Like its titular hero, Mulan honors the spirit of its predecessor while breathing new life and ideas into the retelling of the classic Chinese folktale of a woman who goes to war to protect her family and country.

Based on the Chinese folktale the 1998 animated Mulan release was one of the fan favorites of the Disney Renaissance and one of many that have gone through the remake treatment. However, what it should be called is a re-imagining.

The story begins with the order of the Emperor (Jet Li) to build a mighty army to counter the Rouran invaders under Bori Khan (Jason Scott Lee) and his shape shifting witch Xian Lang (Gong Li) who are terrorizing the Silk Road. In order to protect her disabled father (Tzi Ma) from certain death on the battlefield, Mulan (Yifei Liu) steals his armor, sword, and conscription notice to take his place in the army. What follows is the story most know from the 1998 animated movie of a powerful woman saving China while challenging and changing the expectations of society’s gendered roles.

While it lacks the songs that made the animated movie so iconic (yes, I cried a little on the inside when I heard there would be no “I’ll Make a Man Out of You”), the melodies of a few still play as background and ambiance music. There are also plenty of callbacks to the original film like a few jokes and direct lines that are hidden — and not so hidden — during dialogue.

There is a lack of Mushu and Li Shang, but their presence was not needed. New characters fill the space left behind that are just as intriguing. The three friends Yao, Ling, and Chen Po come back as young soldiers in Mulan’s small circle of army friends. Shang is in fact split into two characters, the clear love interest Chen Honghui and the army’s commanding officer Commander Tung Each character shines through the dull colors of war, though I wish they had been given more screen time and more friendship bonding time.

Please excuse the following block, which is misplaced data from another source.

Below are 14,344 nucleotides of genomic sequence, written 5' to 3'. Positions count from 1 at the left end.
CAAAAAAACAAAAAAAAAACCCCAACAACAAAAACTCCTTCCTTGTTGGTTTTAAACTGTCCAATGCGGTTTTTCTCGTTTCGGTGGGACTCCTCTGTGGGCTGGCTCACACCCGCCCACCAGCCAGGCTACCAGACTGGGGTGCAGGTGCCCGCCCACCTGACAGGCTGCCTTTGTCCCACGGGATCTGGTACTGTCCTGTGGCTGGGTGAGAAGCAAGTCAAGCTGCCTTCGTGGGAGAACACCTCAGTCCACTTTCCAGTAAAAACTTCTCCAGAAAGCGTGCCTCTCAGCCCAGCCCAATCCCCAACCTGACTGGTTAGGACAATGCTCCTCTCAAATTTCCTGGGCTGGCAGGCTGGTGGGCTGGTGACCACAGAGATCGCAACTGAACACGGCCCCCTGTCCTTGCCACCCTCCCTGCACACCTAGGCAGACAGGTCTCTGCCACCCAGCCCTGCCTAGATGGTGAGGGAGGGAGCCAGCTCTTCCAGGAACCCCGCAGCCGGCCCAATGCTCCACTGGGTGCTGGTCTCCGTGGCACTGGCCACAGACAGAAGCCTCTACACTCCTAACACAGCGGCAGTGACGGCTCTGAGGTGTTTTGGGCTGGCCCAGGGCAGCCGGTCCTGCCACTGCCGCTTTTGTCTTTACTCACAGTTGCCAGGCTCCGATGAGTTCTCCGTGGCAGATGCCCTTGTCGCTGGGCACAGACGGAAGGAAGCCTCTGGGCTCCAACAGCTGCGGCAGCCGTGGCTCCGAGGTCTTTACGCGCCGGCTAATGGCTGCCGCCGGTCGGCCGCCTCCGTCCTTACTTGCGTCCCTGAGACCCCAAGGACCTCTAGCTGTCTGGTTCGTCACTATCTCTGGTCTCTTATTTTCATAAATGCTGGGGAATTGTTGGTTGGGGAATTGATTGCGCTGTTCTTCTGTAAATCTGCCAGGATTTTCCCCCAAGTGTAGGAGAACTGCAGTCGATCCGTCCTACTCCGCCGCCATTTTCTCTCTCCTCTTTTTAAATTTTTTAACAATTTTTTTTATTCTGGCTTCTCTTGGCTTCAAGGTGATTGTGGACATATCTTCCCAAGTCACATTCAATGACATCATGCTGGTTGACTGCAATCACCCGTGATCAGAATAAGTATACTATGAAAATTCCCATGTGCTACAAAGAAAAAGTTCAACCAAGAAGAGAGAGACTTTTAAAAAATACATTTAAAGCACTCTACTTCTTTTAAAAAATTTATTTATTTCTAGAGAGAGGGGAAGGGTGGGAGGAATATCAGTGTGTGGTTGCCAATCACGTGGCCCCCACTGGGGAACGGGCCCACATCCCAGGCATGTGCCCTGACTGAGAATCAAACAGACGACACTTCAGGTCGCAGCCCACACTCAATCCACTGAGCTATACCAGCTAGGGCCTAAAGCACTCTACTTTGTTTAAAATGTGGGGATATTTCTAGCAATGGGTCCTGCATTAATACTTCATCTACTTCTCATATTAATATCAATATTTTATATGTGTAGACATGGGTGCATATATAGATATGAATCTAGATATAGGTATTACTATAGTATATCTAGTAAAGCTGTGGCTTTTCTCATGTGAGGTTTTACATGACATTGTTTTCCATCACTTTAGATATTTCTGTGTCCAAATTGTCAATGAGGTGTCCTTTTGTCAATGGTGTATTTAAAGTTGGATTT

On the subject of new characters, Gong Li’s performance as the villainous shape shifting Xian is breathtaking, her movements during fight scenes and the lines she delivered were some of my favorites in the movie. She is also a brilliant mirror character to Mulan as a woman challenging the role of a woman in society — only on the side of evil and an idea of what could happen if Mulan ever becomes bitter about "her place."

The action is very reminiscent of old martial arts movies. There are even the “whoosh” sounds from the punches, kicks, and weapon swings during action sequences. Not to mention there are martial arts masters performing like Donnie Yen and the aforementioned Jet Li. It is just a shame they are not given as much time to shine during battle sequences.

As for the battle scenes themselves, they stretch across the screen in a grand scale from the closed quarters to the large battlefield. Open plains with the mountains in the background as two armies clash below, it was an amazing set up.

The one downside is a lack of emotion from Mulan. It is understandable since she has to hide her identity as a woman among men, but it makes Yifei's performance seem a bit wooden. The other actors can pick up this slack, but where the animation excelled at showing emotions and expression, the live action version once again falls short due to a push for serious and stoic faces.

It is a shame the movie wasn’t released in theaters due to COVID since these scenes are so massive, but maybe in the future it will be able to be on a large screen that gives these scenes their due.

Currently only those who pay for Disney+ Premium can watch the movie. On December 4, Mulan will become available to all with a regular Disney+ subscription.

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